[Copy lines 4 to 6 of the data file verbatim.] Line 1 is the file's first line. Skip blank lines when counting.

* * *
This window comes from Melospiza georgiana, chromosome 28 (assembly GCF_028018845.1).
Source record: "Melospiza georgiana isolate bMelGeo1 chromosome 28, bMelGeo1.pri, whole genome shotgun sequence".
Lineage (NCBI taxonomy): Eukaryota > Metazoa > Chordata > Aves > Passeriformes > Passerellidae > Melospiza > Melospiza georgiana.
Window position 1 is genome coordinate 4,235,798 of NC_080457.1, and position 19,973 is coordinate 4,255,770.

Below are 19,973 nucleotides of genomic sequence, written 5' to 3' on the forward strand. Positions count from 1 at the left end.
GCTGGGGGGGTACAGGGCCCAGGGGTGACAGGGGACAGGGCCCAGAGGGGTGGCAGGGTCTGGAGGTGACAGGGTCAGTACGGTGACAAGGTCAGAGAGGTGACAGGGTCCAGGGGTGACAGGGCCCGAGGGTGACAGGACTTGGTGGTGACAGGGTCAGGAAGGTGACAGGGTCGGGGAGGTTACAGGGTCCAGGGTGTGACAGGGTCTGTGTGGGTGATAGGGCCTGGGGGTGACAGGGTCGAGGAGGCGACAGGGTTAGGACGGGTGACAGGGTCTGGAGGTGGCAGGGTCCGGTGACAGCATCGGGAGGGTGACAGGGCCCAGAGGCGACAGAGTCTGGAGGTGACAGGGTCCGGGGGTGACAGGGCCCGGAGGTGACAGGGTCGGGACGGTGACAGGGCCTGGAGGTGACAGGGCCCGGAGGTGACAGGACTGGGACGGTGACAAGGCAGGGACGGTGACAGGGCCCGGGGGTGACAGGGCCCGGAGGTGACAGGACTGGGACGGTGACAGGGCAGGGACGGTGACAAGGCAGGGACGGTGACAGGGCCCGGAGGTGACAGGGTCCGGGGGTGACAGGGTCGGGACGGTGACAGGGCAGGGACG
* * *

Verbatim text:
Window position 1 is genome coordinate 4,235,798 of NC_080457.1, and position 19,973 is coordinate 4,255,770.

Below are 19,973 nucleotides of genomic sequence, written 5' to 3' on the forward strand. Positions count from 1 at the left end.
GCTGGGGGGGTACAGGGCCCAGGGGTGACAGGGGACAGGGCCCAGAGGGGTGGCAGGGTCTGGAGGTGACAGGGTCAGTACGGTGACAAGGTCAGAGAGGTGACAGGGTCCAGGGGTGACAGGGCCCGAGGGTGACAGGACTTGGTGGTGACAGGGTCAGGAAGGTGACAGGGTCGGGGAGGTTACAGGGTCCAGGGTGTGACAGGGTCTGTGTGGGTGATAGGGCCTGGGGGTGACAGGGTCGAGGAGGCGACAGGGTTAGGACGGGTGACAGGGTCTGGAGGTGGCAGGGTCCGGTGACAGCATCGGGAGGGTGACAGGGCCCAGAGGCGACAGAGTCTGGAGGTGACAGGGTCCGGGGGTGACAGGGCCCGGAGGTGACAGGGTCGGGACGGTGACAGGGCCTGGAGGTGACAGGGCCCGGAGGTGACAGGACTGGGACGGTGACAAGGCAGGGACGGTGACAGGGCCCGGGGGTGACAGGGCCCGGAGGTGACAGGACTGGGACGGTGACAGGGCAGGGACGGTGACAAGGCAGGGACGGTGACAGGGCCCGGAGGTGACAGGGTCCGGGGGTGACAGGGTCGGGACGGTGACAGGGCAGGGACG